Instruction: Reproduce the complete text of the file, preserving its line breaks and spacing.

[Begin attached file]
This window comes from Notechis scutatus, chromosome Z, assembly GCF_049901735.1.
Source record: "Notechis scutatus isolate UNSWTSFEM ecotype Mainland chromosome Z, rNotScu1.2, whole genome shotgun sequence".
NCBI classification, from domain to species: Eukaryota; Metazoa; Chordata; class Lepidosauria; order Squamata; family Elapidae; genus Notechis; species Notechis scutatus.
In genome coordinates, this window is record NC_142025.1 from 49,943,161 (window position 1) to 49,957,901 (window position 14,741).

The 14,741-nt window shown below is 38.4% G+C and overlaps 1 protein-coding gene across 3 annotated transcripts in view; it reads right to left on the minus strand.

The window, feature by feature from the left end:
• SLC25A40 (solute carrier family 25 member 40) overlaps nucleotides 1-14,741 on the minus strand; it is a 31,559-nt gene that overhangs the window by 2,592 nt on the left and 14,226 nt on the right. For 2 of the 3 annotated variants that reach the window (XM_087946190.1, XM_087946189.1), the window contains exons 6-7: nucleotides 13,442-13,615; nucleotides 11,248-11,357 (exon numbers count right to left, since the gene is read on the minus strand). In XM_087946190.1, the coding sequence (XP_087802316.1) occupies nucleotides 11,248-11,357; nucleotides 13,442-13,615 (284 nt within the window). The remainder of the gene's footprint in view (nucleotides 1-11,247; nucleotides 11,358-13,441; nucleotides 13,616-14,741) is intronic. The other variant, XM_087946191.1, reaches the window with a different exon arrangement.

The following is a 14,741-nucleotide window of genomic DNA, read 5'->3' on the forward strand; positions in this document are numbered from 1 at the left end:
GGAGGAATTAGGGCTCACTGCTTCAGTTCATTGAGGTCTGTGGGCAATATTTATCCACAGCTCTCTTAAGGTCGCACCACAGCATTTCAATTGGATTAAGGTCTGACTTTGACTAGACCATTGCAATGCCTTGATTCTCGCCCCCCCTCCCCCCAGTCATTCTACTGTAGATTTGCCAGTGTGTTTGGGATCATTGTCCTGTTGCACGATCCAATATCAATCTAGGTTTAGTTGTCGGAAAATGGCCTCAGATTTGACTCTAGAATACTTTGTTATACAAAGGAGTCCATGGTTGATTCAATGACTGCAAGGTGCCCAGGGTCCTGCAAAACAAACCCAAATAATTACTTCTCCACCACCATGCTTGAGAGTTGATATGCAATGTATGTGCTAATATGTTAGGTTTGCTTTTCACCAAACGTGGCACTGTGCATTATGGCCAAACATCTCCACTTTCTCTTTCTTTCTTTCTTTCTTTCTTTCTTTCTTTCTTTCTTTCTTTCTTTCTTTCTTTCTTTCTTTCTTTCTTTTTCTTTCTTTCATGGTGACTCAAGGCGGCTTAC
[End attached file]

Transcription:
This window comes from Notechis scutatus, chromosome Z, assembly GCF_049901735.1.
Source record: "Notechis scutatus isolate UNSWTSFEM ecotype Mainland chromosome Z, rNotScu1.2, whole genome shotgun sequence".
NCBI classification, from domain to species: Eukaryota; Metazoa; Chordata; class Lepidosauria; order Squamata; family Elapidae; genus Notechis; species Notechis scutatus.
In genome coordinates, this window is record NC_142025.1 from 49,943,161 (window position 1) to 49,957,901 (window position 14,741).

The 14,741-nt window shown below is 38.4% G+C and overlaps 1 protein-coding gene across 3 annotated transcripts in view; it reads right to left on the minus strand.

The window, feature by feature from the left end:
• SLC25A40 (solute carrier family 25 member 40) overlaps nucleotides 1-14,741 on the minus strand; it is a 31,559-nt gene that overhangs the window by 2,592 nt on the left and 14,226 nt on the right. For 2 of the 3 annotated variants that reach the window (XM_087946190.1, XM_087946189.1), the window contains exons 6-7: nucleotides 13,442-13,615; nucleotides 11,248-11,357 (exon numbers count right to left, since the gene is read on the minus strand). In XM_087946190.1, the coding sequence (XP_087802316.1) occupies nucleotides 11,248-11,357; nucleotides 13,442-13,615 (284 nt within the window). The remainder of the gene's footprint in view (nucleotides 1-11,247; nucleotides 11,358-13,441; nucleotides 13,616-14,741) is intronic. The other variant, XM_087946191.1, reaches the window with a different exon arrangement.

The following is a 14,741-nucleotide window of genomic DNA, read 5'->3' on the forward strand; positions in this document are numbered from 1 at the left end:
GGAGGAATTAGGGCTCACTGCTTCAGTTCATTGAGGTCTGTGGGCAATATTTATCCACAGCTCTCTTAAGGTCGCACCACAGCATTTCAATTGGATTAAGGTCTGACTTTGACTAGACCATTGCAATGCCTTGATTCTCGCCCCCCCTCCCCCCAGTCATTCTACTGTAGATTTGCCAGTGTGTTTGGGATCATTGTCCTGTTGCACGATCCAATATCAATCTAGGTTTAGTTGTCGGAAAATGGCCTCAGATTTGACTCTAGAATACTTTGTTATACAAAGGAGTCCATGGTTGATTCAATGACTGCAAGGTGCCCAGGGTCCTGCAAAACAAACCCAAATAATTACTTCTCCACCACCATGCTTGAGAGTTGATATGCAATGTATGTGCTAATATGTTAGGTTTGCTTTTCACCAAACGTGGCACTGTGCATTATGGCCAAACATCTCCACTTTCTCTTTCTTTCTTTCTTTCTTTCTTTCTTTCTTTCTTTCTTTCTTTCTTTCTTTCTTTCTTTCTTTCTTTCTTTTTCTTTCTTTCATGGTGACTCAAGGCGGCTTAC